Implanted cages, including titanium mesh cages, polyetheretherketone (PEEK) cages, and nanohydroxyapatite/polyamide66 (n-HA/PA66) cages, filled with local bone, have popularly been used as ideal and effective graft materials to avoid donor-site morbidities after iliac bone autografting during ACDF and posterior lumbar fusion [8,9,10,11,12]. Morselized bone obtained from removing osteophytes using a punch or curette has reportedly been used as a graft material in ACDF [8,9,10]. However, the bone dust (or bone shavings) obtained from removing osteophytes using a high-speed burr is often discarded without being used during ACDF.
This retrospective study was performed to explore whether using a mixture of local bone dust and morselized bone as n-HA/PA66 cage-filling materials will be more beneficial in terms of radiographic and clinical outcomes than using morselized bone alone during ACDF.
Ethics approval was obtained before this retrospective study was initiated. Informed consent was also obtained from all subjects. In this study, all methods were performed in accordance with the relevant guidelines and regulations.
Consecutive patients with degenerative cervical disease who underwent single- or double-level ACDF from January 2014 to June 2018 were included in this study. All patients underwent and were nonresponsive to conservative treatment before the operation. All operations were performed by a single surgeon (D.J.Z.). The involved segments were between C3 and C7. Patients who underwent surgery due to an infection, trauma, or tumor were excluded. Patients with a history of anterior or posterior surgical procedures, a follow-up period < 24 months, or a lack of sufficient radiographic and clinical data were also excluded. Ultimately, 228 patients were included in this retrospective study. Preoperative anteroposterior radiography, lateral radiography, flexion-extension lateral radiography, three-dimensional computed tomography (CT), and magnetic resonance imaging (MRI) of the cervical spine were performed in all patients. One hundred and eleven patients who underwent surgery between January 2014 and June 2016 were included in group A, in which local morselized bone was used as an n-HA/PA66 cage-filling material during ACDF. One hundred and seventeen patients who underwent ACDF between July 2016 and January 2018 were included in group B, in which the n-HA/PA66 cage was filled with a mixture of local bone dust and morselized bone.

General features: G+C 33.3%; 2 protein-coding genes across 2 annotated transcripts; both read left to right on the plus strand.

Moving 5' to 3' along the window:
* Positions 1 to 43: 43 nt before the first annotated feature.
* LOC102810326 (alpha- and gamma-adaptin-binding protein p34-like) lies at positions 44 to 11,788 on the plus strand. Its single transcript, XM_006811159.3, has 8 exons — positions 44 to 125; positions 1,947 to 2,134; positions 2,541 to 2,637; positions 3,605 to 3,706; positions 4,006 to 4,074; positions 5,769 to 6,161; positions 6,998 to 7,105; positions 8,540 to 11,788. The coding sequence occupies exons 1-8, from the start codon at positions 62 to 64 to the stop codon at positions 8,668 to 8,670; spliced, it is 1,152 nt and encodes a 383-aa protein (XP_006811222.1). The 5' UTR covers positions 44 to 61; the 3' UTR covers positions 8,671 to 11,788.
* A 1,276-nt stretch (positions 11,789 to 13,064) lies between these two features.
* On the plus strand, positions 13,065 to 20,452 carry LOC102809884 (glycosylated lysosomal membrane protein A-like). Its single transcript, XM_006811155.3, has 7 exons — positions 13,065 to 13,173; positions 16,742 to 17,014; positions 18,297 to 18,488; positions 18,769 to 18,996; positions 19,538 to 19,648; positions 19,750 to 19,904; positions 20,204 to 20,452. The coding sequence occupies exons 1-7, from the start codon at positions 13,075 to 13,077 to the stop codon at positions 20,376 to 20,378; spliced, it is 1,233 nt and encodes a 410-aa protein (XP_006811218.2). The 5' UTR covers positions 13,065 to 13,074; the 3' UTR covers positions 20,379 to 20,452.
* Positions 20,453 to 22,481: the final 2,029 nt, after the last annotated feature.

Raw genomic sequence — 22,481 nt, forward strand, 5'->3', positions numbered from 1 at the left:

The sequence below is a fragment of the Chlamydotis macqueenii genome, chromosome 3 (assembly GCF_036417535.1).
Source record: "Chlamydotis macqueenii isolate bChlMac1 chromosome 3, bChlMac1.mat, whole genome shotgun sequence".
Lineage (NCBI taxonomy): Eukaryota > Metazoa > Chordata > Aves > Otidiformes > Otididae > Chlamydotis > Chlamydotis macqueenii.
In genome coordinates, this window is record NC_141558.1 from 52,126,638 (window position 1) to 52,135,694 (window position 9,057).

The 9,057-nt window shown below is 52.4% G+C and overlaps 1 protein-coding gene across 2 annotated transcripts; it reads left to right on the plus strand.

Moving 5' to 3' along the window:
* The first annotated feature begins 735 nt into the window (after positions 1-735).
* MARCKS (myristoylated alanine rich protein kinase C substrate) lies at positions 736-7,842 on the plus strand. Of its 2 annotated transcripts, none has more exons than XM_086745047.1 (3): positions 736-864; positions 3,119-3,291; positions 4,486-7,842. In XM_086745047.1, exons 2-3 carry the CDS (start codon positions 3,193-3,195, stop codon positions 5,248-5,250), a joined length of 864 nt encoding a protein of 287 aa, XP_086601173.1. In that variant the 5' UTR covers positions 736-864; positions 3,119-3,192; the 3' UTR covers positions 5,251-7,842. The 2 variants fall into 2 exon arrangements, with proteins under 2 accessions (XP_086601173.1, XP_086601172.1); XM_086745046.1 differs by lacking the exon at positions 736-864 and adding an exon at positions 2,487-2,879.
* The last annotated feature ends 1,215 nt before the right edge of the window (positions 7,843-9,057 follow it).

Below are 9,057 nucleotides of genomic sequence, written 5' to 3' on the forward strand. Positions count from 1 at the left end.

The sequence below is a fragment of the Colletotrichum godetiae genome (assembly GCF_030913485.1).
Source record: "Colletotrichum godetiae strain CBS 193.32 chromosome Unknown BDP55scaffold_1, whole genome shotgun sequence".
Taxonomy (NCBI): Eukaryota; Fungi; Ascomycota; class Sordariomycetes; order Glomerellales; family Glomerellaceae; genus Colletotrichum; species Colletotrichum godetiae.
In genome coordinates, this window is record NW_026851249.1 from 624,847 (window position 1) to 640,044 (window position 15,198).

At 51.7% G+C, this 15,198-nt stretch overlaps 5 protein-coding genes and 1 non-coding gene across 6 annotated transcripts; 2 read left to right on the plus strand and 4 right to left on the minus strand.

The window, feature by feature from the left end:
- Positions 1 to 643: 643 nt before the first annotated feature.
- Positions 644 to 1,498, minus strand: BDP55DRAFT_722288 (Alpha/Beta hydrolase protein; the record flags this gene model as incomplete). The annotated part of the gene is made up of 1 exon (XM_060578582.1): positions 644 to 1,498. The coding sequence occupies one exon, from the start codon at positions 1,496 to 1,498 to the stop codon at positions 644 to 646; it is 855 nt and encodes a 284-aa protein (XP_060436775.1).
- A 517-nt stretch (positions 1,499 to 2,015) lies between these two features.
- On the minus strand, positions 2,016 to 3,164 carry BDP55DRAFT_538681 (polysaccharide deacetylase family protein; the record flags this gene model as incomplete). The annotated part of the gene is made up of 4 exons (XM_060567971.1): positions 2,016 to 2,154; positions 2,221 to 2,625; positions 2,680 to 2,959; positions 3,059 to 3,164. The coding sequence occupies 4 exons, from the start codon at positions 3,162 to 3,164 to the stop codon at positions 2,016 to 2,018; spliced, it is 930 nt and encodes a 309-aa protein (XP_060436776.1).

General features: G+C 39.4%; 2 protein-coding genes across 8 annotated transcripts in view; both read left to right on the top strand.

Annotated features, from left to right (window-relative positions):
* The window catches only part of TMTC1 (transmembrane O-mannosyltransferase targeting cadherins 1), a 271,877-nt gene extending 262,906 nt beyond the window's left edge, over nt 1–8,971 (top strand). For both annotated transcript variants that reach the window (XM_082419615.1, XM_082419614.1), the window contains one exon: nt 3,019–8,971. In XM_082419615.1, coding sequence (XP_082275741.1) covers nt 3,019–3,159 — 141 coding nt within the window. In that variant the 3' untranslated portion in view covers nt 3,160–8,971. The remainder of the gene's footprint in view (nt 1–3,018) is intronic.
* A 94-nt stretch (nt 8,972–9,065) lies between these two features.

Surgical procedure and postoperative management
After general anesthesia was established, the patient was placed in the supine position. A modified right-side Smith-Robinson technique was applied in all patients . After part of the disc material was removed, the vertebral body’s anterior lip was removed using a Kerrison punch, and the local morselized bone was collected. The remaining disc material and cartilage endplate were completely removed with a curette. In group A, the posterior osteophytes were removed using a Kerrison punch, high-speed burr, or/and curette. The superior and inferior bone endplates were carefully flattened using a burr. When the bone endplate seeped blood, abrading was stopped to avoid postoperative cage subsidence caused by excessive destruction of the bone endplate. After the disc height was measured, an appropriate n-HA/PA66 cage filled with local morselized bone was implanted into the disc space. An anterior cervical plate was later used to achieve immediate stabilization. In group B, the posterior osteophytes were abraded using a stainless steel burr, and the bone dust was harvested by scooping with a curette.